Recently we received a call from a potential whistleblower wondering if she could file a false claims act case even though her employer managed to convince a local prosecutor to bring criminal charges against her. Unfortunately, we periodically hear stories like this. In almost every case, a “dirty” employer uses the criminal courts as a way to set up an employee for failure. The other scenario is an employee who participated in wrong doing and later decided to come forward to make amends.
Before we address each scenario, the quick answer is “Yes” you probably can still receive an award even if charged or convicted of criminal activity.
Don’t believe us? Ask whistleblower Bradley Birkenfeld who received a $104 million award after getting convicted of abetting a client’s tax evasion efforts. Birkenfeld provided information to the government about his employer’s, UBS Bank, tax evasion. His information helped the Justice Department collect a $780 million penalty from the bank.
Whistleblower Retaliation and Criminal Charges
Sometimes a company uses criminal charges as a form of retaliation. If successful, the company gets rid of the whistleblower and discredits them thereby minimizing the possibility that they will file a claim. If that isn’t enough of an incentive, the tactic has a ripple effect throughout the entire company. Co-workers soon learn that if you make waves, the company can make your life miserable.
Thankfully, tactics like this rarely work. Smart, ethical businesses know that nothing encourages whistleblowing more than retaliating against concerned employees who first try to bring concerns to the attention of management. While setting up an employee for failure and prosecution might scare some folks away, companies that choose this extreme tactic run the real risk that the whistleblower will have nothing to lose. Then the risks for the company are much higher as many falsely accused employees will take their concerns to the media or the government.
The rules vary depending on the program but generally a whistleblower can obtain an award even if convicted of a crime. Things get tricky, however, if the criminal activity is directly related to the underlying violation. In practice, that is usually not a problem.
Let’s say Sally is convicted of taking confidential records from her employer. (A good whistleblower lawyer can usually shut down illegal retaliation efforts long before a conviction.) Sally believes her employer, a defense department contractor, is billing for services not provided the government. Even if the records taken by Sally are related to the underlying False Claims Act violation, her taking of the records has nothing to do with the company’s theft from taxpayers. (The SEC has its own rules on taking records and sharing confidential information with the government, even if it violates an employment contract or secrecy agreement.)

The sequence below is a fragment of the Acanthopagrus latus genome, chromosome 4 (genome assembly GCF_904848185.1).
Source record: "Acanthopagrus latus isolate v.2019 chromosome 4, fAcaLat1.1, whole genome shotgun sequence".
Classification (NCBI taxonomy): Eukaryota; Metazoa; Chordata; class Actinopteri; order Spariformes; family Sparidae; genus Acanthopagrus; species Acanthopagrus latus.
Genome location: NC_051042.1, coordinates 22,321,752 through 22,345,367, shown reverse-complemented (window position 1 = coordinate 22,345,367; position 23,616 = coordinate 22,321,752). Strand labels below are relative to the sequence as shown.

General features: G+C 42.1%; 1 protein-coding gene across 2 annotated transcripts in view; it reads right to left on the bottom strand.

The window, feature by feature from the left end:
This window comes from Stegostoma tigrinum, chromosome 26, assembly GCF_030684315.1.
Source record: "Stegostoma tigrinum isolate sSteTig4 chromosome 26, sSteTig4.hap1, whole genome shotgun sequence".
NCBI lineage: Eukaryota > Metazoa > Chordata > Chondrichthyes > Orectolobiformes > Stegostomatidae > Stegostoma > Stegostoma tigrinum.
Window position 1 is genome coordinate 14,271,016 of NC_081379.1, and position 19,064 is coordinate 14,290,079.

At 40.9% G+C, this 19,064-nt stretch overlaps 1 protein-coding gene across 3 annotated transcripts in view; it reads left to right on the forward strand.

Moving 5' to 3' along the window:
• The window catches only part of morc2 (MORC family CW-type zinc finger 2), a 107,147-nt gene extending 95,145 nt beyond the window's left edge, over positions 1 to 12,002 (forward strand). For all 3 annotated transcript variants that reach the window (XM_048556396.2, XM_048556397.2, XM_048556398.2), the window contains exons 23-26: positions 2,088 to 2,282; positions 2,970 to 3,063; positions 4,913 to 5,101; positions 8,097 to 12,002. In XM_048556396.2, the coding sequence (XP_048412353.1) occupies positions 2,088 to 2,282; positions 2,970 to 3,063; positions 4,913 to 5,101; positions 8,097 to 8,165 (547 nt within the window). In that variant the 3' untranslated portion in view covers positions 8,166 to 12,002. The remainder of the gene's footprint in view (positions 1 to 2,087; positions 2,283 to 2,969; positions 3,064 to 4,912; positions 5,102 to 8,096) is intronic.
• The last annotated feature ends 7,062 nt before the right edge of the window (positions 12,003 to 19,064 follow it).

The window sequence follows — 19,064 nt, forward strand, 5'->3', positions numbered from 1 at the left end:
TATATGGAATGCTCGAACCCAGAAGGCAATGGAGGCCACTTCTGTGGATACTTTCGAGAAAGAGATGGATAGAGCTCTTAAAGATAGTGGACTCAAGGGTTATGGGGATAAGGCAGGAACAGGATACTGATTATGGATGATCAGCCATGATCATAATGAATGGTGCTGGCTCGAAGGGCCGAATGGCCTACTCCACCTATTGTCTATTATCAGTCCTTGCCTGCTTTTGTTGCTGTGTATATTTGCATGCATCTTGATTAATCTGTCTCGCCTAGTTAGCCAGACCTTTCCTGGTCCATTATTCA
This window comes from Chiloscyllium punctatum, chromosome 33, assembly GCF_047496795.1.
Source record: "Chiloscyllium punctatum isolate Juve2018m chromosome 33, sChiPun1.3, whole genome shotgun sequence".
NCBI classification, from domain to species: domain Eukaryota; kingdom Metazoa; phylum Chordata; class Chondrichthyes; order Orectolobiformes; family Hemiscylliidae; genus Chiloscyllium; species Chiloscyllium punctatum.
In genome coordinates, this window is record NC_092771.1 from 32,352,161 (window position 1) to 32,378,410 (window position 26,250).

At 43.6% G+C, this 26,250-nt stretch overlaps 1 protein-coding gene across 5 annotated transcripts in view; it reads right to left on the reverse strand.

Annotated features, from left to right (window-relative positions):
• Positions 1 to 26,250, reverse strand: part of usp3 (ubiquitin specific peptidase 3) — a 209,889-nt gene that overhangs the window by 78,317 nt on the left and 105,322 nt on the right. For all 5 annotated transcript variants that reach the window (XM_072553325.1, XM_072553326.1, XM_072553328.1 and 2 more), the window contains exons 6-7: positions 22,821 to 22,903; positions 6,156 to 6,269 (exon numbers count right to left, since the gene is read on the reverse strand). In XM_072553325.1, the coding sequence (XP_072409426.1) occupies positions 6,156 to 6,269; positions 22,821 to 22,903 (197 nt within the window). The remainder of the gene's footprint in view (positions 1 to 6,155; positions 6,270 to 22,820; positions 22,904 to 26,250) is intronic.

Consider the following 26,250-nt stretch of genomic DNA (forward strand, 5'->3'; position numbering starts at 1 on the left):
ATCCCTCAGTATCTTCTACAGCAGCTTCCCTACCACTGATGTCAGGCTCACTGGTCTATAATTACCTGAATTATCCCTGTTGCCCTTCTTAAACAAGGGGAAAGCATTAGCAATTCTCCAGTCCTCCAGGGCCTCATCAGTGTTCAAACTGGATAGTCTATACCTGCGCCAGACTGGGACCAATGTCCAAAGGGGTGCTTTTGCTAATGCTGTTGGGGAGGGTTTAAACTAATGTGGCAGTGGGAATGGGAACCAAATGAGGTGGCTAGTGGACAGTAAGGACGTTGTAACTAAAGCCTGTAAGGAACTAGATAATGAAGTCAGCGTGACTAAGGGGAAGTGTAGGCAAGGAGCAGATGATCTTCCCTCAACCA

Using a real life example, Brad Birkenfeld may have helped a client evade taxes but his actions were separate from his employer’s tax evasion.
Righting the Wrong
Here it pays to have a good whistleblower lawyer. We sometimes encounter employees who took part in fraudulent acts at the request of management. In these cases it is important to come forward as quickly as possible both to avoid prosecution and best insure that you remain eligible for an award. (Section 3730(d)(3) of the False Claims Act bars whistleblowers from receiving an award if convicted of conduct arising from their role in the violation.)
Some businesses and individuals use retaliation in an attempt to stop concerned workers from blowing the whistle. Retaliation can take many forms including trumped up criminal charges. Whether you are facing false charges or truly did make a mistake and now want to make amends, criminal charges rarely bar whistleblowers from obtaining an award. In these rare cases, however, it is important to seek counsel as soon as possible, preferably before going to court alone.
Think you have inside information about corporate wrongdoing or fraud on the government? Give us a call. We have represented whistleblowers in several, billion dollar cases. The author of this post, Brian Mahany, is the author of a new book on whistleblowing, Saints, Sinners and Heroes scheduled for release in early 2015.
Need more information? Contact attorney Brian Mahany at or by telephone at 414-704-6731 (direct). All inquiries protected by the attorney client privilege and kept in strict confidence.